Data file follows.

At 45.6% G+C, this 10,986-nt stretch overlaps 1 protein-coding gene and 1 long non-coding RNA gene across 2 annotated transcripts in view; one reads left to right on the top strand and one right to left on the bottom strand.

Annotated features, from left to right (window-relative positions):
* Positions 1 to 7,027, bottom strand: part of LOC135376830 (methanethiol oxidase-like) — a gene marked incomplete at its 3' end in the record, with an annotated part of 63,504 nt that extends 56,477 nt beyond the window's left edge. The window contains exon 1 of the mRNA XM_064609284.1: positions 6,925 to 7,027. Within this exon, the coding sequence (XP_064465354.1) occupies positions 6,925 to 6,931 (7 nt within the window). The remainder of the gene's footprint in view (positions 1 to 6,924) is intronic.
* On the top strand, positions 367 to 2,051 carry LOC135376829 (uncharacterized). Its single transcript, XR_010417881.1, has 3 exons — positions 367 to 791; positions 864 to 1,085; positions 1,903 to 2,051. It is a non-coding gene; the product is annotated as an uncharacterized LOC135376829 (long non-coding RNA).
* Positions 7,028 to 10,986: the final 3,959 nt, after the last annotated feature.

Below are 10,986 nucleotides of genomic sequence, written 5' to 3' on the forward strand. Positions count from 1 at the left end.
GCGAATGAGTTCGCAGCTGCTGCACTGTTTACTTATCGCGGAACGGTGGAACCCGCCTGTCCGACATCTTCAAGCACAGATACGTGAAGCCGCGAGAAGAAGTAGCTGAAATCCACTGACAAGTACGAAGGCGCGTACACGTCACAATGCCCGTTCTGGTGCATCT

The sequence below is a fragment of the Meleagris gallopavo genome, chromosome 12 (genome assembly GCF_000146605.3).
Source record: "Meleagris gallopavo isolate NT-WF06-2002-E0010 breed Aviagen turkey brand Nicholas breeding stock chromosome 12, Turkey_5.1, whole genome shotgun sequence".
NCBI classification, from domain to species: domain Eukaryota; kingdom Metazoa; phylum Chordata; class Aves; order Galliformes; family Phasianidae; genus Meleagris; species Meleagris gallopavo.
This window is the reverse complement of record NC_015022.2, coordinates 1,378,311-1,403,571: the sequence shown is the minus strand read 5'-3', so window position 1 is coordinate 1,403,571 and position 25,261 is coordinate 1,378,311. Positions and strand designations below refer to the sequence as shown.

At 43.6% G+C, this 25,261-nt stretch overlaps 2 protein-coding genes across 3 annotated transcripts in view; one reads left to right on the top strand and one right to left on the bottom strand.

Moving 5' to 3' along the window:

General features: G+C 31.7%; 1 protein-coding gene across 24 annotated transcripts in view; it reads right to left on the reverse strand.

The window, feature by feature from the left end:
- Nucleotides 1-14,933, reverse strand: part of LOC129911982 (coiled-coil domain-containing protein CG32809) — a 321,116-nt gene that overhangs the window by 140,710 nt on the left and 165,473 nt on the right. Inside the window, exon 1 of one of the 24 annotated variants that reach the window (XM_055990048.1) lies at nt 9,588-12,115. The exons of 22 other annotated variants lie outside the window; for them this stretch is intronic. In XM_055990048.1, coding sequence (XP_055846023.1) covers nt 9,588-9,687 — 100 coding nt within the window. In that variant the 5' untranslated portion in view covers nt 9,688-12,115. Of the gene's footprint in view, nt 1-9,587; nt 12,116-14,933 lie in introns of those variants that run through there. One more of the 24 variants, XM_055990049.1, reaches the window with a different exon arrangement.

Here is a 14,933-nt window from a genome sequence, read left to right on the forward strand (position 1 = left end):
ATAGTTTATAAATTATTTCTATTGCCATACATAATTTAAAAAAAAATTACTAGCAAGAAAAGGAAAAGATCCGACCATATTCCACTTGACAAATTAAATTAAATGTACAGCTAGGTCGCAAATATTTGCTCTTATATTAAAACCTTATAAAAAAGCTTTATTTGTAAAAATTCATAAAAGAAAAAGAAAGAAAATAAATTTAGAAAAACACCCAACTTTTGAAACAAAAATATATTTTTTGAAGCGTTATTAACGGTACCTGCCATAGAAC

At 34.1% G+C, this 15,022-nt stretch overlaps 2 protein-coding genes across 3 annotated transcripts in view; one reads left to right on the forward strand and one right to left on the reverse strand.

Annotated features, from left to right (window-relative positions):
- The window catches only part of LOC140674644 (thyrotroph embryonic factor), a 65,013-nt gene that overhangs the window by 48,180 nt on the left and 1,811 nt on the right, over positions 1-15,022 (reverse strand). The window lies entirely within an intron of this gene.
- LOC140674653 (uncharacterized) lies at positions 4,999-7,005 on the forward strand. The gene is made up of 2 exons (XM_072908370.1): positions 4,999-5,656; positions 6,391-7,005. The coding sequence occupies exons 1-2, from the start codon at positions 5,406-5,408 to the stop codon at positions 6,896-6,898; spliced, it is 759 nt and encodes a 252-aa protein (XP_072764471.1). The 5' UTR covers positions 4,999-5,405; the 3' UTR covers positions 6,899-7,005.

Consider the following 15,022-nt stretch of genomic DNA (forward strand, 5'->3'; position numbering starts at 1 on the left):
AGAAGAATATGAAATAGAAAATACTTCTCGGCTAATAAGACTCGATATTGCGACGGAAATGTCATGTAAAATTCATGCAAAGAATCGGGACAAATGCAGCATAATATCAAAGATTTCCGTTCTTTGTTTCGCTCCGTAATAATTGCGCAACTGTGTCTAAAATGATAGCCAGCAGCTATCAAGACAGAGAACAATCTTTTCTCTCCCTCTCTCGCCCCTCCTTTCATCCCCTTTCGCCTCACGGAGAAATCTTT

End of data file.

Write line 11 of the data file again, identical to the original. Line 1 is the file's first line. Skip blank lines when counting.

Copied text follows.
This window is the reverse complement of record NC_015022.2, coordinates 1,378,311-1,403,571: the sequence shown is the minus strand read 5'-3', so window position 1 is coordinate 1,403,571 and position 25,261 is coordinate 1,378,311. Positions and strand designations below refer to the sequence as shown.